In a movie entitled Captain America: Civil War, it’s easy enough to throw your support behind the guy whose name is in the title. Many people probably chose Team Cap over Team Iron Man for this simple reason. If the movie is named after him, he must be right. However, after actually watching the Civil War, it actually became harder to decide which side was truly right. At one point, Vision, while trying to make an argument for oversight, actually goes one step further than that, and makes an argument that the Avengers very existence may be a danger to the world. After watching Civil War, I’m not entirely sure Vision isn’t wrong.
It's difficult to argue that the Avengers aren't dangerous. Iron Man isn't wrong in that opinion. They have done damage. Hell, some of the adversaries that the Avengers have had to take down, they created themselves. However, at the same time, there have also been moments when terrible things were going to happen whether the Avengers were there or not. Having the Avengers there certainly saved lives, but the battles have also cost lives. Maybe the Avengers saved more people in the long run, but human life shouldn't be a math equation.
While the inciting incident that leads to the Sokovia Accords is a terrible accident, it’s not the only one that the Avengers are guilty of, instead, it’s simply the first one that can be easily attributed to them. When Secretary Ross is showing the Avengers clips of their previous exploits, we see a street level perspective of the damage. That classic scene of The Hulk flying into the side of a building to take down some aliens from the first Avengers film? Yeah, debris falling from that impact landed on a guy on the street below. Falling helicarriers caused waves that took out civilians. It's chilling to see things from this perspective.
We get to see the face of a young man who lost his life in Sokovia, but he was far from the only one. Helmut Zemo lost his entire family due to the battle between the Avengers and Ultron. It’s this loss that leads him to take the steps that he does in Captain America: Civil War. While the Sokovia Accords are the thing that puts the initial stress on the Avengers, Zemo is the one who ultimately breaks them apart. Both are a result of the events in Avengers: Age of Ultron.
And let’s not forget that Ultron himself is entirely Tony Stark’s fault. Stark creates Ultron with the best of intentions, but the road to hell is paved with them. Without asking for permission or forgiveness Tony Stark creates an artificial intelligence who spends five minutes on the internet and decides it all has to burn. Stark creates Ultron. Ultron destroys Sokovia. By the transitive property of superheroes, Iron Man is responsible for Sokovia.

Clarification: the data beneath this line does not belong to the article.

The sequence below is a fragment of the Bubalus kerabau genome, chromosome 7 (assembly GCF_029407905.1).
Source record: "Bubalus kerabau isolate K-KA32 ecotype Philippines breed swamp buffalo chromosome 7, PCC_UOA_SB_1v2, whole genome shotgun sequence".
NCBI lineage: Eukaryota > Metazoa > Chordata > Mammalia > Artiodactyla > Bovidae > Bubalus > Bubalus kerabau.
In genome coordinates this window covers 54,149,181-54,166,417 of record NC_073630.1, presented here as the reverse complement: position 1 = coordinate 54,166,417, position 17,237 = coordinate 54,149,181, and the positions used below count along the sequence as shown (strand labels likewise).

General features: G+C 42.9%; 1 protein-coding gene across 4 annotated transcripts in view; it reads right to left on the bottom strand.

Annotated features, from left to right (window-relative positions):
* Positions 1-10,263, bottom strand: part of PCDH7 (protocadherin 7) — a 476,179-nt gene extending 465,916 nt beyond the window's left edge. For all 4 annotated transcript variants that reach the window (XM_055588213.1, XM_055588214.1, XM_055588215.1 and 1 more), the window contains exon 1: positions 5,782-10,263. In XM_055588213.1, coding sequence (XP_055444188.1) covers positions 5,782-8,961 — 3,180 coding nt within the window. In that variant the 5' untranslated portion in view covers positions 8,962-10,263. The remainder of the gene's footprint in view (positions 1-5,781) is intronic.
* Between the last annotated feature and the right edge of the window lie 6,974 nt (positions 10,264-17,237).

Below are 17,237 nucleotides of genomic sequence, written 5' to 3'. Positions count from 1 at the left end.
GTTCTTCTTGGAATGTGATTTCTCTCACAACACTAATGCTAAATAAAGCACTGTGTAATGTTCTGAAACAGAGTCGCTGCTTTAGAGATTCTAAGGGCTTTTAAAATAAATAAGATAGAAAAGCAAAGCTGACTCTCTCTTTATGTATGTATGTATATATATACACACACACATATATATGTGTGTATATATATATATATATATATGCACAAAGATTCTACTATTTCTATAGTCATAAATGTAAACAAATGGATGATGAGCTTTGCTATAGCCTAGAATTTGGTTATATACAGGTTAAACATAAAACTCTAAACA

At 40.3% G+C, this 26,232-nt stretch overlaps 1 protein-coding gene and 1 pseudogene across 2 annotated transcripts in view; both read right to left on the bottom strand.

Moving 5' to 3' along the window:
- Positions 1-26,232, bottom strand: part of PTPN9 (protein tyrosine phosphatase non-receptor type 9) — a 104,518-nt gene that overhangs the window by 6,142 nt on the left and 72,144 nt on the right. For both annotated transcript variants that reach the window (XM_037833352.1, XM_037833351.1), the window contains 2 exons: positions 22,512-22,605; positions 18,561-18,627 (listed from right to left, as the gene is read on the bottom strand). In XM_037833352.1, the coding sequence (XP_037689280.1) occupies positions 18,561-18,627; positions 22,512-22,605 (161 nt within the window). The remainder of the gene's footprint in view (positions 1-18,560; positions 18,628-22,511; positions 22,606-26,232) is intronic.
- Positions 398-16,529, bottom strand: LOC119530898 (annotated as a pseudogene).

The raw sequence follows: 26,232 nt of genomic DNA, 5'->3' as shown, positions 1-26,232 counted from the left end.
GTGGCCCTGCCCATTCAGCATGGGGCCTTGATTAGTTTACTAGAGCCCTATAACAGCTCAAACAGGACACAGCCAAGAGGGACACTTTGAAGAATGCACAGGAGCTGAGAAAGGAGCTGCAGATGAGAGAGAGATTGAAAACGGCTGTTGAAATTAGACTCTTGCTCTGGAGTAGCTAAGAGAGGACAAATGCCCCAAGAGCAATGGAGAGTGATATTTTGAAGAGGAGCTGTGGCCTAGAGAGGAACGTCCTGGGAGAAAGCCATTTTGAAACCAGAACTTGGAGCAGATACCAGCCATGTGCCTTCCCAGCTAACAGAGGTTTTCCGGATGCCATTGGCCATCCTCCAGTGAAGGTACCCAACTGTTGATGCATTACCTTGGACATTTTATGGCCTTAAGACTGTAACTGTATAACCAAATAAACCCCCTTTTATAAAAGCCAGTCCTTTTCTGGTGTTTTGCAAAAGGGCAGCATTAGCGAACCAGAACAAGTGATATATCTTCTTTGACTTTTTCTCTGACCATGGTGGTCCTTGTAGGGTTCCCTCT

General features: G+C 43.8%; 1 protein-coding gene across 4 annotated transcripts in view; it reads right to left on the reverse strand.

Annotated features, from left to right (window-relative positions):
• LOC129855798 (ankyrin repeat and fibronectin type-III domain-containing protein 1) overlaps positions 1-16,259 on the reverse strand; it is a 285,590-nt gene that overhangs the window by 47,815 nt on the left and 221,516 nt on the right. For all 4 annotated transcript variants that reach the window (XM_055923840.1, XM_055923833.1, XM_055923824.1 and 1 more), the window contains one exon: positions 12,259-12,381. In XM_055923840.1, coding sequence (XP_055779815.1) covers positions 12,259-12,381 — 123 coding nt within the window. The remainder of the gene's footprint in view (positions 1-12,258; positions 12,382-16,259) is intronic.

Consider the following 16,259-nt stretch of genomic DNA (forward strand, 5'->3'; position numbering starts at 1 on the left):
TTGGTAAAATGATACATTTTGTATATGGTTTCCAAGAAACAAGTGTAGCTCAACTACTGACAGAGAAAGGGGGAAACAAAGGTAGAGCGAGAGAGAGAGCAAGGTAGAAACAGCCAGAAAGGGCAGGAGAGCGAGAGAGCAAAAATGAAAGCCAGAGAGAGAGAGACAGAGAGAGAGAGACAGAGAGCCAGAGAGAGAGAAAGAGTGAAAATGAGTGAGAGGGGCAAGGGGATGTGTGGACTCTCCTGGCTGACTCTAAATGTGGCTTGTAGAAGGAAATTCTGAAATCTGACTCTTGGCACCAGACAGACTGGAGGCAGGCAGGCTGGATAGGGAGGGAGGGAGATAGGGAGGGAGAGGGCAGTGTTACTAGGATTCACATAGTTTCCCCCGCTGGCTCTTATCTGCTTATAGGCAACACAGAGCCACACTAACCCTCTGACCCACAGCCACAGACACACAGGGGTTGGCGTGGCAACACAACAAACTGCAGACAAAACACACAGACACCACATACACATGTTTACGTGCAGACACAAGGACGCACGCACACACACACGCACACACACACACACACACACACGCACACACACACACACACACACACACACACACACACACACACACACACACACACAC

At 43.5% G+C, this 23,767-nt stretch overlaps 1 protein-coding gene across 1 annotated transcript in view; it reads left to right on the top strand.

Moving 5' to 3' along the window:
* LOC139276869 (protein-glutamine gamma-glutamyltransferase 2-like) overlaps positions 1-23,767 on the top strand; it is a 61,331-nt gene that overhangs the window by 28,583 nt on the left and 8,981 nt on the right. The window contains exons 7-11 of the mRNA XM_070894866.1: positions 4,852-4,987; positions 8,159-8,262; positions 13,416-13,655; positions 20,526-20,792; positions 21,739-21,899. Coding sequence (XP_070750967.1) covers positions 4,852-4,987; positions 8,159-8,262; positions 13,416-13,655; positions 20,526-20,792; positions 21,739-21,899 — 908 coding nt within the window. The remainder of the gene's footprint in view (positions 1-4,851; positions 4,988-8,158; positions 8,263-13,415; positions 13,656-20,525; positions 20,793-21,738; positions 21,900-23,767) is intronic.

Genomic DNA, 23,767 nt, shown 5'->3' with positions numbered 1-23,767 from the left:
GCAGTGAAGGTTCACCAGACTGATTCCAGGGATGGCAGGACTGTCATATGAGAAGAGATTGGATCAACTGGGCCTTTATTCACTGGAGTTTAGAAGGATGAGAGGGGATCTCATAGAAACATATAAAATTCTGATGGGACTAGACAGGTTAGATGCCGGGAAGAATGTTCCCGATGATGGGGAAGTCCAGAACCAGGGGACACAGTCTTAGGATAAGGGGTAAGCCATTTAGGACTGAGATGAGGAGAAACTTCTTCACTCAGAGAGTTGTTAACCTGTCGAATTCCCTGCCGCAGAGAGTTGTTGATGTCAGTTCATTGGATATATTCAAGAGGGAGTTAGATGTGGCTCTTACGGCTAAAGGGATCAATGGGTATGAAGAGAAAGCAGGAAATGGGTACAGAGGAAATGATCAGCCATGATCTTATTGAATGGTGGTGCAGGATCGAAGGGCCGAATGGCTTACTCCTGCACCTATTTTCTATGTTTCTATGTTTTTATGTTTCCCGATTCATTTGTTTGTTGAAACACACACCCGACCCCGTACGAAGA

These are just the instances where the Avengers own actions have directly led to negative consequences. This doesn’t even delve into Vision’s initial theory, that simply by existing the Avengers invite challenge. The idea is that essentially anybody trying to challenge the Avengers has to up their game to a dangerous level to be a threat. Is there evidence of this? Possibly. Would Ivan Vanko have built himself an Arc Reactor to take on Tony Stark in Iron Man 2 if Tony didn’t already have one? Would Aldrich Killian have gone to such extremes if he didn’t deem it necessary to beat Iron Man? Would Daren Cross have done his own research into shrinking technology if Hank Pym hadn’t done it first? It’s difficult to say, but certainly there’s an argument to be made.
At the same time, there are clearly threats that none of the Avengers had anything to do with. Hydra and the Red Skull’s existence predate that of Captain America. They were going to be a serious problem anyway, and without Captain America, it’s likely Hydra would have succeeded. Thanos was going to go after the Infinity Stones regardless, so his alien attack on Earth would likely have still taken place. If the Avengers hadn’t been there, perhaps the destruction would have been much worse.
In the final analysis, it’s difficult to argue that the world would be better off without the Avengers. At the same time, they have been directly responsible for some pretty terrible events. Whether the solution is oversight or simply punishment after the fact when they screw up, it seems that the Avengers should be held accountable for their actions.
Ultimately, the world still needs the Avengers, something they will likely learn during the course of Avengers: Infinity War, if not before, but just because the world needs them doesn’t mean they should be written a blank check. They need to do better as an organization in order to reduce collateral damage as much as possible. The power they have is extensive and it can be dangerous.
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CinemaBlend’s resident theme park junkie and amateur Disney historian. Armchair Imagineer. Epcot Stan. Future Club 33 Member.
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